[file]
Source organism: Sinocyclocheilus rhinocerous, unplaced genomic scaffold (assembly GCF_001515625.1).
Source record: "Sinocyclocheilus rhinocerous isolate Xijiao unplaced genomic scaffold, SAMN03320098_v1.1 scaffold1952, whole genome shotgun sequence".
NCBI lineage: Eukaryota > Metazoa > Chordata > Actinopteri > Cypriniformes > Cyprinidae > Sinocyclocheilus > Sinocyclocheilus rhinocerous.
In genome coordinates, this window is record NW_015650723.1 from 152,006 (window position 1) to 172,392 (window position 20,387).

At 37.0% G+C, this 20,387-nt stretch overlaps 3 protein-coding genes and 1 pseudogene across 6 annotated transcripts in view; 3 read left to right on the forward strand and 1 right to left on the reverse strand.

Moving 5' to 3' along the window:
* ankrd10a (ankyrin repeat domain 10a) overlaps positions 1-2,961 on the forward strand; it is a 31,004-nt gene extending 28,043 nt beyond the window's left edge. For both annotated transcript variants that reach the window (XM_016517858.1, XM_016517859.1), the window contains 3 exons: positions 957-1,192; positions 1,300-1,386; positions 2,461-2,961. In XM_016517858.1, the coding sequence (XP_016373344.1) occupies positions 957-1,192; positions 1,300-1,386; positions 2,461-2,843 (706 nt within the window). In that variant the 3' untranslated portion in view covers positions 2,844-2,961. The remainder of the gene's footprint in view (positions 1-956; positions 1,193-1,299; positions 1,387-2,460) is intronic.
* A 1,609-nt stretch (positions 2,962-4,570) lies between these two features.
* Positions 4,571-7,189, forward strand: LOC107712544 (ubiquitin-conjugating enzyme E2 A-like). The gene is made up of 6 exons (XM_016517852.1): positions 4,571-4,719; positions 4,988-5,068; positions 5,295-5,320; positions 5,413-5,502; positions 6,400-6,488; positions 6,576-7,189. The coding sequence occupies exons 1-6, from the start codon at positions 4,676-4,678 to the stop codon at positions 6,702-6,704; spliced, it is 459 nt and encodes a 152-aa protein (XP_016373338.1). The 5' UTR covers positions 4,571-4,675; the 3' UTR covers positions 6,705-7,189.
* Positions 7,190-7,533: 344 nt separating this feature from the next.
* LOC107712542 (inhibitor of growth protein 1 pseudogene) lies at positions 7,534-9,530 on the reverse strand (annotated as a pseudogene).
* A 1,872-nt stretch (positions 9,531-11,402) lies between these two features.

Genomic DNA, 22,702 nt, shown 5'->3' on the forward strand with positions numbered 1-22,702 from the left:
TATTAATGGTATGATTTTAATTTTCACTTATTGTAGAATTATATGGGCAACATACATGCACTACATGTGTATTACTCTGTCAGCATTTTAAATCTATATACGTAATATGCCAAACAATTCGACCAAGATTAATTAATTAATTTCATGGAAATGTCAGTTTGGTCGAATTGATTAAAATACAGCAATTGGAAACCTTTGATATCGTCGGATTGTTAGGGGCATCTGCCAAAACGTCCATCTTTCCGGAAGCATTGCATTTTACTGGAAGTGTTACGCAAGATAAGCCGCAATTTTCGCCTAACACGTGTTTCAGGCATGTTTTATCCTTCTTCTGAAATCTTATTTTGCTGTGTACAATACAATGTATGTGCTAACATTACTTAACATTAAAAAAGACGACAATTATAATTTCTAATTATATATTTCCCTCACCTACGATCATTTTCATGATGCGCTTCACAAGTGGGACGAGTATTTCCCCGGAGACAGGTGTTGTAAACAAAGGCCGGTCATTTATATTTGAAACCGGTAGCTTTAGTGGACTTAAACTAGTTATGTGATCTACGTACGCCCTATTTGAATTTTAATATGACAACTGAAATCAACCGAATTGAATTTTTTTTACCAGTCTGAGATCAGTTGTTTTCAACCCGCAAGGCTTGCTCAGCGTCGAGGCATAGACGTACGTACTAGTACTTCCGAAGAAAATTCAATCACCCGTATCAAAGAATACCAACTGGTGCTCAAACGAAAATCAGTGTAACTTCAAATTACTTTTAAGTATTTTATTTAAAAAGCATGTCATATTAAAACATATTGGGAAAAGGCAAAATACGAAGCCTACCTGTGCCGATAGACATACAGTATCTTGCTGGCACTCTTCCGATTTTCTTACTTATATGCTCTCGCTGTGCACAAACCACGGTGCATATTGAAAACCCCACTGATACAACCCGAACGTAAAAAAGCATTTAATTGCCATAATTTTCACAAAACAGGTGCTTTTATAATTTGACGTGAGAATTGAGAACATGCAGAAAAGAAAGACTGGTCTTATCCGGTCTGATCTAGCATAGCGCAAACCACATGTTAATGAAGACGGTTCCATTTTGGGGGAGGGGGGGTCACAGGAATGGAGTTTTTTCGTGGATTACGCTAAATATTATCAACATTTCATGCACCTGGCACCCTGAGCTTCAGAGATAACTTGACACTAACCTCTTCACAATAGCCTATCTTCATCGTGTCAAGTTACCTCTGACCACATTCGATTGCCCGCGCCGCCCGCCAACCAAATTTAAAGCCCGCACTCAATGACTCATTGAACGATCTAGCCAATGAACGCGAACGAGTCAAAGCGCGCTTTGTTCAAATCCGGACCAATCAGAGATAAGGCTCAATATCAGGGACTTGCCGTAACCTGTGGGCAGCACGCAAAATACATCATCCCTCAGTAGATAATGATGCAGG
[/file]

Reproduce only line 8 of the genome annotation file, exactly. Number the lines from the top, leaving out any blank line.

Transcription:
* A 1,609-nt stretch (positions 2,962-4,570) lies between these two features.